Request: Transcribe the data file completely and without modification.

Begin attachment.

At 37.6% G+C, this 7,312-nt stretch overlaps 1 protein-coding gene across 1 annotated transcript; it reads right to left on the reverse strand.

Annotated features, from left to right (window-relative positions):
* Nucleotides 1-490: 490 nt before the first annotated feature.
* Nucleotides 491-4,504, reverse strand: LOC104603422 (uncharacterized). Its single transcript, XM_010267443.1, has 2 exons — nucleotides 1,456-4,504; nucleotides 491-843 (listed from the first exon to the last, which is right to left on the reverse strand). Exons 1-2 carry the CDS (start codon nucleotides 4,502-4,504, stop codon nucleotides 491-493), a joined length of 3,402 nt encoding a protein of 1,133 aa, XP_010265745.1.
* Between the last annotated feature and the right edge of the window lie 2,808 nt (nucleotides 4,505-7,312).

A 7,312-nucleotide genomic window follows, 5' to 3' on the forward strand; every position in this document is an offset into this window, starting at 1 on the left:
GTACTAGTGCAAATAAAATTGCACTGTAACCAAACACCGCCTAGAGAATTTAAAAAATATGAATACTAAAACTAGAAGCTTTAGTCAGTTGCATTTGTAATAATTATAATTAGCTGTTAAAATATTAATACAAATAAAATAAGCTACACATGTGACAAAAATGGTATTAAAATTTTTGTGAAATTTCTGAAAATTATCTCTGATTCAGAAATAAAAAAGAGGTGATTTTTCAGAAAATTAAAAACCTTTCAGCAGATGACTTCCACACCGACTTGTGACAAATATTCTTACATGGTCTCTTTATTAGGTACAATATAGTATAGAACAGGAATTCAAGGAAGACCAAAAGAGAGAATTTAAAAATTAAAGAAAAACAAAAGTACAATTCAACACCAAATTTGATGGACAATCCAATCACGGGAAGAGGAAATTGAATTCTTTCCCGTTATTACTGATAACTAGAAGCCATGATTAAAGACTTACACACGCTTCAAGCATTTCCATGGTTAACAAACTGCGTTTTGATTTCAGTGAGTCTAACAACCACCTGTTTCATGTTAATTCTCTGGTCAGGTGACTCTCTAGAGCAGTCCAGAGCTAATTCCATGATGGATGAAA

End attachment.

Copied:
At 37.6% G+C, this 7,312-nt stretch overlaps 1 protein-coding gene across 1 annotated transcript; it reads right to left on the reverse strand.

Annotated features, from left to right (window-relative positions):
* Nucleotides 1-490: 490 nt before the first annotated feature.
* Nucleotides 491-4,504, reverse strand: LOC104603422 (uncharacterized). Its single transcript, XM_010267443.1, has 2 exons — nucleotides 1,456-4,504; nucleotides 491-843 (listed from the first exon to the last, which is right to left on the reverse strand). Exons 1-2 carry the CDS (start codon nucleotides 4,502-4,504, stop codon nucleotides 491-493), a joined length of 3,402 nt encoding a protein of 1,133 aa, XP_010265745.1.
* Between the last annotated feature and the right edge of the window lie 2,808 nt (nucleotides 4,505-7,312).

A 7,312-nucleotide genomic window follows, 5' to 3' on the forward strand; every position in this document is an offset into this window, starting at 1 on the left:
GTACTAGTGCAAATAAAATTGCACTGTAACCAAACACCGCCTAGAGAATTTAAAAAATATGAATACTAAAACTAGAAGCTTTAGTCAGTTGCATTTGTAATAATTATAATTAGCTGTTAAAATATTAATACAAATAAAATAAGCTACACATGTGACAAAAATGGTATTAAAATTTTTGTGAAATTTCTGAAAATTATCTCTGATTCAGAAATAAAAAAGAGGTGATTTTTCAGAAAATTAAAAACCTTTCAGCAGATGACTTCCACACCGACTTGTGACAAATATTCTTACATGGTCTCTTTATTAGGTACAATATAGTATAGAACAGGAATTCAAGGAAGACCAAAAGAGAGAATTTAAAAATTAAAGAAAAACAAAAGTACAATTCAACACCAAATTTGATGGACAATCCAATCACGGGAAGAGGAAATTGAATTCTTTCCCGTTATTACTGATAACTAGAAGCCATGATTAAAGACTTACACACGCTTCAAGCATTTCCATGGTTAACAAACTGCGTTTTGATTTCAGTGAGTCTAACAACCACCTGTTTCATGTTAATTCTCTGGTCAGGTGACTCTCTAGAGCAGTCCAGAGCTAATTCCATGATGGATGAAA